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Monday, 20 August 2018
Page: 7673

Ms SHARKIE (Mayo) (10:04): I move:

That this bill be now read a second time.

Ageing Australians and their families should not be kept in the dark. If adopted by the government, this bill would shine a light upon residential aged-care facilities by requiring them to publish their staffing ratios by qualification, and an optional accompanying explanation. There is no cost to government for this transparency.

The reality is that most elderly Australians who move into nursing homes are making their last move in their living circumstances, and it is certainly not a decision that older Australians or their families take lightly. It is a difficult and extremely important decision, all too often made under trying circumstances, and currently those decisions are not being fully informed because important information about the level and quality of expert care that they can expect is being kept from them.

In my view, a better-informed public is a more discerning public; they have a right to know what they are signing up for.

Earlier this year, I invited the Minister for Aged Care, the member for Hasluck, to meet with aged-care stakeholders and my community in Mayo. Mayo is the oldest electorate in South Australia, and the eighth-oldest electorate in the country, and so the quality of and access to aged-care services is a critical issue in our community.

The minister graciously accepted my invitation, and together we had what was, by all accounts, a very constructive day across the Mayo electorate. I and the community thank the minister for his time, his generosity, and his consideration.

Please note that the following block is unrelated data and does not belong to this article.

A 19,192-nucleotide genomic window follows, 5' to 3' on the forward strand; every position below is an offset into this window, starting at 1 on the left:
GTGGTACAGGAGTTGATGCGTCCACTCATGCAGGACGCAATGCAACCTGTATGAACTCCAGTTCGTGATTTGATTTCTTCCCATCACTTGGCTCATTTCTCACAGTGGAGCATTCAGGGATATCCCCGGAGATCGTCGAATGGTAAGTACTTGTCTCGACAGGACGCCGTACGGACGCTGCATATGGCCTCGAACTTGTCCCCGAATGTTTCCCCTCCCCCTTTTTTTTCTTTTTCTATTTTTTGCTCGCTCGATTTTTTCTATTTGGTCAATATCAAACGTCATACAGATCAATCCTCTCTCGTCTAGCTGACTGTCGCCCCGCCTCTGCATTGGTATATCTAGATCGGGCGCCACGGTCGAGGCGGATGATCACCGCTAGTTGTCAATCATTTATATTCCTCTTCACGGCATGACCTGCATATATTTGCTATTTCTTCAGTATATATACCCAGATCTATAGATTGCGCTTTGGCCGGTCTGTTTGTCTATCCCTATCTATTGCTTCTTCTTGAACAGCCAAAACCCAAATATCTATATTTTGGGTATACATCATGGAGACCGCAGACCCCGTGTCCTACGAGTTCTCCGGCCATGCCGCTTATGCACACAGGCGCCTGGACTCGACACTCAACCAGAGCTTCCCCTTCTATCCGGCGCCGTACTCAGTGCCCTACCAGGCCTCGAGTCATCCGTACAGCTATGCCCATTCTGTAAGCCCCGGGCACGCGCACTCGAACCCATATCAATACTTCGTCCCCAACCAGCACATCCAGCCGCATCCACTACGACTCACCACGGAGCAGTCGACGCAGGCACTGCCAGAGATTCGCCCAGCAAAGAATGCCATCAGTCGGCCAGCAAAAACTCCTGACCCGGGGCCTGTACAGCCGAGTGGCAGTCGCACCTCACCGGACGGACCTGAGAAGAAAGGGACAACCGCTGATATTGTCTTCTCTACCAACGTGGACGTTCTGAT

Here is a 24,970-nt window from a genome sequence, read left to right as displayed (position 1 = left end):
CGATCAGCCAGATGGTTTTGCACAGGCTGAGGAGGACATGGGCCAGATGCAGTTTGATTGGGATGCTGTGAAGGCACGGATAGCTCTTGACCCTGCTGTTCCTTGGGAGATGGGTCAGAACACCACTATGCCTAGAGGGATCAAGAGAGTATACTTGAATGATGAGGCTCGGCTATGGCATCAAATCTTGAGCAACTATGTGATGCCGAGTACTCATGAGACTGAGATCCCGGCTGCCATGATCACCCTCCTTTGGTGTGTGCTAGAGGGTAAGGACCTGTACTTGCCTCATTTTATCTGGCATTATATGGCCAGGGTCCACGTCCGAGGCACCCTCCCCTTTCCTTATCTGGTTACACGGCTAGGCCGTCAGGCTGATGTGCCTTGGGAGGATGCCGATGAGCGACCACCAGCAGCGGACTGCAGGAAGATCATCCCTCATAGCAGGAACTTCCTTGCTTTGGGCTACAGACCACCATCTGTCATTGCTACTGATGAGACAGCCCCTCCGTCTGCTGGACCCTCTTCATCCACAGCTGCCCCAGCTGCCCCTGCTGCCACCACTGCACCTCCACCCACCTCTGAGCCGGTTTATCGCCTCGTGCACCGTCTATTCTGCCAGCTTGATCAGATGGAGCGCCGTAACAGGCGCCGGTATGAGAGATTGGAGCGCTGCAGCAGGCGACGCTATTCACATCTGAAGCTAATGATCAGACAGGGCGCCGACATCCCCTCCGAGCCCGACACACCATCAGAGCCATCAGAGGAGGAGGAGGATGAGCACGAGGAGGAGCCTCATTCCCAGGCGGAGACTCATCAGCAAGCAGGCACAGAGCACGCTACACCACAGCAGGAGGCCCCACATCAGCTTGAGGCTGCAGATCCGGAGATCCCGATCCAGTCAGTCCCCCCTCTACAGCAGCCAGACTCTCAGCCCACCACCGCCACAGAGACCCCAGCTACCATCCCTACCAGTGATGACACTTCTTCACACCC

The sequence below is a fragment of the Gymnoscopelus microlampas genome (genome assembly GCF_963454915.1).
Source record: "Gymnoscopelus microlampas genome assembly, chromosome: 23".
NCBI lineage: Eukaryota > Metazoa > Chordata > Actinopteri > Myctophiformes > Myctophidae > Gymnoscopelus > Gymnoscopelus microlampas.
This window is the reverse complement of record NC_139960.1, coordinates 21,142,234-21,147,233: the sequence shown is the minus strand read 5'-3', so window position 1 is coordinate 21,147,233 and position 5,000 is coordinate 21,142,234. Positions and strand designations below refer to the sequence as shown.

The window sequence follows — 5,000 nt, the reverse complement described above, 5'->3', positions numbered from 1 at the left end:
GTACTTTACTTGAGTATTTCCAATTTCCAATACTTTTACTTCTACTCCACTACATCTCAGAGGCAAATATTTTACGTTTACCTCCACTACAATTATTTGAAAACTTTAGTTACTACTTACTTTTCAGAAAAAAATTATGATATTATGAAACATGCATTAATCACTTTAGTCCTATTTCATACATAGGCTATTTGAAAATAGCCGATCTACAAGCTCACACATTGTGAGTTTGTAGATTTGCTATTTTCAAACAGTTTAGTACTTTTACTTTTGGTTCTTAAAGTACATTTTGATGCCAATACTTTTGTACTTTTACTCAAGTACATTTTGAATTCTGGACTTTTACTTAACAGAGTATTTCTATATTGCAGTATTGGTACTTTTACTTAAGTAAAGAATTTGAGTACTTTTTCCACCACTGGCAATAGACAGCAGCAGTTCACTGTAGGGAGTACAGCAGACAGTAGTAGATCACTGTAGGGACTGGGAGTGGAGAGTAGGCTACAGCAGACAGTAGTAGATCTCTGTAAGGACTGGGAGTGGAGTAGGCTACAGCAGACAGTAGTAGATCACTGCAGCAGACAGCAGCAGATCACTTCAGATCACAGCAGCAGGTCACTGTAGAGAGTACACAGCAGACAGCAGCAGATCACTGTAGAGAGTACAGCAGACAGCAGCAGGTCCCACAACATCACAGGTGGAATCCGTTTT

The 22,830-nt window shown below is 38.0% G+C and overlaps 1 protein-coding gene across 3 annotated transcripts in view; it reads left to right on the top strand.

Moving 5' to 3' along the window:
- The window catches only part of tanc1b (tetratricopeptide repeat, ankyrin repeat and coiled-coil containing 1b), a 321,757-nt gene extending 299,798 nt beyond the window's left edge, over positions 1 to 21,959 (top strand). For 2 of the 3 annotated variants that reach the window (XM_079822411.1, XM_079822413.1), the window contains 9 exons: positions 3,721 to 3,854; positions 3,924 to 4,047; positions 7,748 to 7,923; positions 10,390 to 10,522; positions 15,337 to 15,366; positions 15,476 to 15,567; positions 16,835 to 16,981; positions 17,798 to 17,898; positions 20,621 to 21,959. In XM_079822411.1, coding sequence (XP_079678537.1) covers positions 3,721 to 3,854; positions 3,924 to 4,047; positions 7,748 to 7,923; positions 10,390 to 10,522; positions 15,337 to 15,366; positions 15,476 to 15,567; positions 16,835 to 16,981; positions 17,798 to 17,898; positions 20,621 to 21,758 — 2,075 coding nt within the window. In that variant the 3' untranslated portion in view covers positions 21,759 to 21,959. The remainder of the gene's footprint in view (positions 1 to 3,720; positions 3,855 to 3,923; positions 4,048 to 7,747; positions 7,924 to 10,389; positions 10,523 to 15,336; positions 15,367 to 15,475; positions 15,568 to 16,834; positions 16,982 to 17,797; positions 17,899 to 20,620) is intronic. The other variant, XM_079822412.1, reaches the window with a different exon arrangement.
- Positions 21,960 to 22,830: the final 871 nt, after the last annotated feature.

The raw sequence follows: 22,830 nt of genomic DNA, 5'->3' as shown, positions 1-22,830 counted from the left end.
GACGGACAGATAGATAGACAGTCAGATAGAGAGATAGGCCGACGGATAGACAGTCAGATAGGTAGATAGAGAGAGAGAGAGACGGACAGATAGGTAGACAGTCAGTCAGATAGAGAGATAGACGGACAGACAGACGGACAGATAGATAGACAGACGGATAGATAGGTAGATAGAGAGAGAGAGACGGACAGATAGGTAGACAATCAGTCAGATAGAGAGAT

In the community forum held in Victor Harbor, the aged-care issue that was raised the most with me and with the minister was that of staffing ratios.

There was a repeated and insistent call for mandatory minimum staffing ratios for residential aged-care facilities, echoing the sentiments the community has expressed to me since I was first elected in 2016. The contrast is often made to me in our community that we have staffing ratios in child care but we don't have them in aged care, and why is it that ratios are applied to child care but not to aged care? There is no good answer to that question.

The minister respectfully explained his concern for setting mandatory minimums, namely, that it might legitimise and inadvertently encourage aged-care providers to adopt lower targets than otherwise they would have set. I must confess that I am not wholly convinced by this argument, but I do recognise the government's rationale, and certainly take note of their continued reluctance to introduce mandatory minimums.

It is for this reason that, in my private member's bill, I have sought the pragmatic intermediate step of requiring residential aged-care providers to at least disclose their staffing ratios, a step which I believe will grant peace of mind to the Australian community and which the government, I believe, could not reasonably oppose.